Topicals vs Transdermals

Many Keystone Shops patients are very familiar with the Extra Strength THC Topical Lotion by Cresco. Now, we are excited to offer another kind of lotion: Dr. Solomon’s Transdermal Lotion by GTI. Yes, they’re both lotions, but there are MAJOR differences between topicals and transdermals (I would not make a point of writing a blog about lotion if there wasn’t). It is very important for patients to consider the two when it comes to what form of these treatments will better help them.


Unlike topicals, transdermals use compounds that penetrate the skin, crossing the skin barrier and are actually able to enter the bloodstream. Because of this, cannabinoids and terpenes are able to better spread throughout the body and exert effects in areas other than the application site. Transdermals have the potential to provide more systematic pain relief, as well as causing psychoactivity (in high THC varieties) since the cannabinoids can enter the bloodstream.  However, in varieties with a 1:1 CBD:THC balance, or are higher in CBD, there would be little to no psychoactivity (as with other CBD products).

Because transdermals spread throughout the bloodstream, they work best when applied to more veiny areas of the body such as the inside of the wrist or the tops of hands and feet, rather than directly at the source of physical pain. Also, it is important to let the lotion dry before making physical contact with others, as it can rub off before it is fully dry.

Transdermals are also the second fastest-acting cannabis consumption method (after inhalation), and they tend to take about 15 minutes to cause effects, and these effects can last up to 6 hours. This can make for a great option for patients who would prefer not to or are unable to vaporize their products, or have trouble keeping other forms of consumption methods (capsules, tinctures, ingestible oils) down.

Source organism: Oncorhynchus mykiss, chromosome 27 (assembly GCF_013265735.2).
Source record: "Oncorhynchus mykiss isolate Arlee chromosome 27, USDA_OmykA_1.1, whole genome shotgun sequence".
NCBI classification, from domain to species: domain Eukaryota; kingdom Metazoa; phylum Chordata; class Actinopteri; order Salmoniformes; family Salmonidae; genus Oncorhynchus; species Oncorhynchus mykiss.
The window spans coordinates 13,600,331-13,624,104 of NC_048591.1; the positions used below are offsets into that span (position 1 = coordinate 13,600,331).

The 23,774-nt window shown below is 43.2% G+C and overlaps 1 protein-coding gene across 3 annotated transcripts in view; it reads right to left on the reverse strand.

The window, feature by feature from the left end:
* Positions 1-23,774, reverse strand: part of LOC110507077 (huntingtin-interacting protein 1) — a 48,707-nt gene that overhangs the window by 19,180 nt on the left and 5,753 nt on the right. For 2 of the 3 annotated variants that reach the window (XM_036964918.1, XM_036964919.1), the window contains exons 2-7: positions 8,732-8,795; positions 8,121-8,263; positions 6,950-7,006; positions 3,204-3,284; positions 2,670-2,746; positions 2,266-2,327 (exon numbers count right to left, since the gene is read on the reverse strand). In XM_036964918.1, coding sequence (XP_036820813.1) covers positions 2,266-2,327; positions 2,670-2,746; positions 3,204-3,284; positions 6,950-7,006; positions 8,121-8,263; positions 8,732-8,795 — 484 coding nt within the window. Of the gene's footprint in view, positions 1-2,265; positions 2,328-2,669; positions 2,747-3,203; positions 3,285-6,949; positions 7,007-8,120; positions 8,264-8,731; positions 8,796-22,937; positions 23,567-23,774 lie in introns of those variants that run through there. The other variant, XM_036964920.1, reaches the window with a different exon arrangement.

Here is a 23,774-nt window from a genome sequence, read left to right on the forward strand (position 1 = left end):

It may appear as though transdermals can go beyond what topicals do, but that’s not really the case. Topicals allow for passive diffusion across the cell membrane to help specifically target pain in localized areas. Using a transdermal lotion to target a specific area of pain would often mean using it on a non-ideal application site (back, neck, temples, etc…), making the transdermal overall less effective and directly less effective in targeting the area of pain. Topicals generally outperform transdermals in relief of a localized area. Not to mention, topicals are a great way for patients to use high amounts of THC for pain relief without having to feel the psychoactive effects. 

Both transdermals and topicals are great options for cannabis consumption, but patients will likely find a dramatic difference in the potential these two have to help them, based on what they are trying to treat. Like with all cannabis products, it is extremely important to consider your own personal lifestyle and what you are aiming to treat when choosing between a topical and a transdermal lotion. 

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